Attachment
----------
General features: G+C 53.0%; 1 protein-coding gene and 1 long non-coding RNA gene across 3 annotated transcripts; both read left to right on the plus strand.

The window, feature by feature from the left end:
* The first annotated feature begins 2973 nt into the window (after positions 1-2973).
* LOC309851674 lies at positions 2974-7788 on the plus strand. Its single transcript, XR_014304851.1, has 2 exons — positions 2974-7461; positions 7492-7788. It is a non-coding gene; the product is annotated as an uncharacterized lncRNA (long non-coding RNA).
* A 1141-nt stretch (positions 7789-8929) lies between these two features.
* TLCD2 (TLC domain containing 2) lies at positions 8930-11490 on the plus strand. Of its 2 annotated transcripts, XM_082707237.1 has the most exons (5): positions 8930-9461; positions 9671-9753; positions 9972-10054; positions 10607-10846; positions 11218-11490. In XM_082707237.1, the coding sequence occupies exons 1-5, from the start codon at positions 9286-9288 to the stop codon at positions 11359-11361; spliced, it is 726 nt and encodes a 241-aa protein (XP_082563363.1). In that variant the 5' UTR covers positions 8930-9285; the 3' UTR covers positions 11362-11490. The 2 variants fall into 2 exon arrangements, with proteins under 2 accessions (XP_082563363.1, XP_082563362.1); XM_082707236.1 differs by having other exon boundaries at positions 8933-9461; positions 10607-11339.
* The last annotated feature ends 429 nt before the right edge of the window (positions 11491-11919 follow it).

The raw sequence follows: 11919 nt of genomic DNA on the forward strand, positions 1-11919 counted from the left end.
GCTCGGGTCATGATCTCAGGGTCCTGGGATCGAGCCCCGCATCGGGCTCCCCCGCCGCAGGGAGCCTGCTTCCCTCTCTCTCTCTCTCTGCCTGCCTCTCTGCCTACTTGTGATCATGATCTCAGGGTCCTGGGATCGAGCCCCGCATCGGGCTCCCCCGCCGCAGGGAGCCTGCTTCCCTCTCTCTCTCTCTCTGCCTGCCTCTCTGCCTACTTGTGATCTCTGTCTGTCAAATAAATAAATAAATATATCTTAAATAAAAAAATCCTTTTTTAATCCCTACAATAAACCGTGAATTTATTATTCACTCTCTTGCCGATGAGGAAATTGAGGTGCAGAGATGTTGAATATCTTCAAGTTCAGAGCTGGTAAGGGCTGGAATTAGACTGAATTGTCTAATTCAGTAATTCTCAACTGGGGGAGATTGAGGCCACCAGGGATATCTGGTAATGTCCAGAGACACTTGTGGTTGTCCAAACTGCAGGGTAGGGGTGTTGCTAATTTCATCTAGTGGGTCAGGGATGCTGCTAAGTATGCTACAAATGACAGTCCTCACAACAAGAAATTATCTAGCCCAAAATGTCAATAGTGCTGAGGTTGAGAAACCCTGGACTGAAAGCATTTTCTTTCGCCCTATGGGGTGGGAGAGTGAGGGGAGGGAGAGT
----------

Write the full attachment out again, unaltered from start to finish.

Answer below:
General features: G+C 53.0%; 1 protein-coding gene and 1 long non-coding RNA gene across 3 annotated transcripts; both read left to right on the plus strand.

The window, feature by feature from the left end:
* The first annotated feature begins 2973 nt into the window (after positions 1-2973).
* LOC309851674 lies at positions 2974-7788 on the plus strand. Its single transcript, XR_014304851.1, has 2 exons — positions 2974-7461; positions 7492-7788. It is a non-coding gene; the product is annotated as an uncharacterized lncRNA (long non-coding RNA).
* A 1141-nt stretch (positions 7789-8929) lies between these two features.
* TLCD2 (TLC domain containing 2) lies at positions 8930-11490 on the plus strand. Of its 2 annotated transcripts, XM_082707237.1 has the most exons (5): positions 8930-9461; positions 9671-9753; positions 9972-10054; positions 10607-10846; positions 11218-11490. In XM_082707237.1, the coding sequence occupies exons 1-5, from the start codon at positions 9286-9288 to the stop codon at positions 11359-11361; spliced, it is 726 nt and encodes a 241-aa protein (XP_082563363.1). In that variant the 5' UTR covers positions 8930-9285; the 3' UTR covers positions 11362-11490. The 2 variants fall into 2 exon arrangements, with proteins under 2 accessions (XP_082563363.1, XP_082563362.1); XM_082707236.1 differs by having other exon boundaries at positions 8933-9461; positions 10607-11339.
* The last annotated feature ends 429 nt before the right edge of the window (positions 11491-11919 follow it).

The raw sequence follows: 11919 nt of genomic DNA on the forward strand, positions 1-11919 counted from the left end.
GCTCGGGTCATGATCTCAGGGTCCTGGGATCGAGCCCCGCATCGGGCTCCCCCGCCGCAGGGAGCCTGCTTCCCTCTCTCTCTCTCTCTGCCTGCCTCTCTGCCTACTTGTGATCATGATCTCAGGGTCCTGGGATCGAGCCCCGCATCGGGCTCCCCCGCCGCAGGGAGCCTGCTTCCCTCTCTCTCTCTCTCTGCCTGCCTCTCTGCCTACTTGTGATCTCTGTCTGTCAAATAAATAAATAAATATATCTTAAATAAAAAAATCCTTTTTTAATCCCTACAATAAACCGTGAATTTATTATTCACTCTCTTGCCGATGAGGAAATTGAGGTGCAGAGATGTTGAATATCTTCAAGTTCAGAGCTGGTAAGGGCTGGAATTAGACTGAATTGTCTAATTCAGTAATTCTCAACTGGGGGAGATTGAGGCCACCAGGGATATCTGGTAATGTCCAGAGACACTTGTGGTTGTCCAAACTGCAGGGTAGGGGTGTTGCTAATTTCATCTAGTGGGTCAGGGATGCTGCTAAGTATGCTACAAATGACAGTCCTCACAACAAGAAATTATCTAGCCCAAAATGTCAATAGTGCTGAGGTTGAGAAACCCTGGACTGAAAGCATTTTCTTTCGCCCTATGGGGTGGGAGAGTGAGGGGAGGGAGAGT